There is a move in the MSP space to replace monolithic hosted applications with more dynamic composite applications built from a collection of microservices. While this approach provides a number of positive outcomes, it also comes with its challenges. Let’s look at some of the key advantages and disadvantages:

Advantages

    • Flexibility. Generally, composite applications are far easier to change than monolithic ones. As long as the base architecture is correct, the loose coupling of microservices allows for changes to be made at a granular level. However, the domino effect (see below) needs to be considered.
    • Scalability. Although monolithic applications have become much better in terms of how they sit on top of virtualised environments, it is still not as easy to provide the required flexibility of resources, as it is with microservices. For example, if only one part of an application requires more resources, a monolithic application will still need more resources to be applied to the entire application. With microservices, only the microservice that needs more resources needs to be changed – or a new instance can be provisioned to not only meet the resource needs but also allow for load balancing of that function.
    • Availability. Cloud computing has opened up a new market for developers. Rather than having to code everything (or buy in code that has to be then wrapped within their own code), third-party functions can be accessed and used via application programming interfaces (APIs). With thousands of functions available as microservices, hosted on public or third-party clouds and marketplaces to make them easy to find, developers should no longer have to create large parts of code to do things that are already available elsewhere. For example, while a hosted application may need to contain code for calendaring, payment, warehousing and so on, a composite application can focus on its core competencies while outsourcing these functions to companies who specialise in them.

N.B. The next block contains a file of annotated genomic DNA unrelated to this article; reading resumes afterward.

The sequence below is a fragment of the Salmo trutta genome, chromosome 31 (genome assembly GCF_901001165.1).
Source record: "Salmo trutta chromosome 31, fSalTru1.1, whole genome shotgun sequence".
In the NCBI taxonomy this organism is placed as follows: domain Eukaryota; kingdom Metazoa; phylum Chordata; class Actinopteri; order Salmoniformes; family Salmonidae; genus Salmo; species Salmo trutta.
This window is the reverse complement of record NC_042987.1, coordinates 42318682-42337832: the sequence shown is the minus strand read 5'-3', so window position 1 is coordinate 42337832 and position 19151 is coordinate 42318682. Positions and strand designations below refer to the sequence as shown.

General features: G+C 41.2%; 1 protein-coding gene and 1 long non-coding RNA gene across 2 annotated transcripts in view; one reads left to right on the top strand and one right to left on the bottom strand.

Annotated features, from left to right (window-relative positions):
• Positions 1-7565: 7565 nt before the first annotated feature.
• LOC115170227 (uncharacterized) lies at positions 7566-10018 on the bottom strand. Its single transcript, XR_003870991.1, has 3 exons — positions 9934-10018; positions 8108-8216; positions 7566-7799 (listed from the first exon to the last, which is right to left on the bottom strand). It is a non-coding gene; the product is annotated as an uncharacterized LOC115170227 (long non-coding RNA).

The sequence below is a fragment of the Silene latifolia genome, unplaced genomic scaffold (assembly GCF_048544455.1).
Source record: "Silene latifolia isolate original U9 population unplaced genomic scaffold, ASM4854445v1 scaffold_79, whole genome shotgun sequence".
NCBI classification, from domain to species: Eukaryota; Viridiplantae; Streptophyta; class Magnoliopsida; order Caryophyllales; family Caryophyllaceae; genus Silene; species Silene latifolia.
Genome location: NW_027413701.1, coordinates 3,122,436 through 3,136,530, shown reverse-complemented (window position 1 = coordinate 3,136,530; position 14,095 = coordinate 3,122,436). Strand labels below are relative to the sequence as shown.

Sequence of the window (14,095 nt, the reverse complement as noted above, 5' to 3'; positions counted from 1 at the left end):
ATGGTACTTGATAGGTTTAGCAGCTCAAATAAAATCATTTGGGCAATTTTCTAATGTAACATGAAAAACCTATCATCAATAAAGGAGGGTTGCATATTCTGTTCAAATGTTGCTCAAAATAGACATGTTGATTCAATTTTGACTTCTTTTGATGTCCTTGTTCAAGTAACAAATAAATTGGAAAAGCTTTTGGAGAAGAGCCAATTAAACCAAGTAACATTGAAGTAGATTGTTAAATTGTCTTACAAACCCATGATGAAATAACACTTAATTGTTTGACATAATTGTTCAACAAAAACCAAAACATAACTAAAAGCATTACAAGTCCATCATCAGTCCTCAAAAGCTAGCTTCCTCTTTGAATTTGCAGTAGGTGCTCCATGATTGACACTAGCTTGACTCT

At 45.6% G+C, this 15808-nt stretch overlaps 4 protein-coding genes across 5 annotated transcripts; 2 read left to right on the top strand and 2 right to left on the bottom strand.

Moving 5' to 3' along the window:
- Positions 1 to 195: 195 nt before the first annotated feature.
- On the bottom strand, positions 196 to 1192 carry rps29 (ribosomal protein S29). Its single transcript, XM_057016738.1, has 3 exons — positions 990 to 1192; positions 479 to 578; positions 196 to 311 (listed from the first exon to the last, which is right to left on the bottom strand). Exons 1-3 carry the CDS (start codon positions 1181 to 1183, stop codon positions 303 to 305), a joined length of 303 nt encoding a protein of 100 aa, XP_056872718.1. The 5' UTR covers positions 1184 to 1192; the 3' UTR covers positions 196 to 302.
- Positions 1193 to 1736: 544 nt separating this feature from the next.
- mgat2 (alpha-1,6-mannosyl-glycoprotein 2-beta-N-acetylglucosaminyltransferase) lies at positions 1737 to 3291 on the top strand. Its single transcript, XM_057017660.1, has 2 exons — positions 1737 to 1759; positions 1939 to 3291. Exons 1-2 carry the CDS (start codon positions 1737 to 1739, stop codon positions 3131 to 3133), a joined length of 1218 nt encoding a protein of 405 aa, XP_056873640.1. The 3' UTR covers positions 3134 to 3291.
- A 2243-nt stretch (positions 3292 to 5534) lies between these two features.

• Plug and play. The idea behind the use of a composite application is that functions can be swapped in and out as required. For example, you find a new microservice that does billing better than the one you are already using? Great – close down the one you are using and replace it with the new one using the stateless capabilities of virtual services to keep things running. Unfortunately, this can be easier said than done, so you must ensure that the basic underlying architecture is capable of enabling as many third-party services to be managed in this way.
    • Support. As many of the functions being used will be owned and managed by third parties who specialise in them, technical support is removed from being needed by the MPS providing the overall composite application. However – this can be a double-edged sword as noted below.

Disadvantages

    • Marketing. It is very easy (ok, relatively easy) to market a monolithic application as opposed to a composite application. Monolithic applications tend to have everything around a business problem wrapped up – for example, as a sales, ERP or time management system. Microservices can be single functions – such as a billing or a logistics capabilities. It’s only once a bunch of microservices pulled together into what looks like a complete application that an equivalent can be seen – and then the problem becomes one of differentiation as far as the customer is concerned.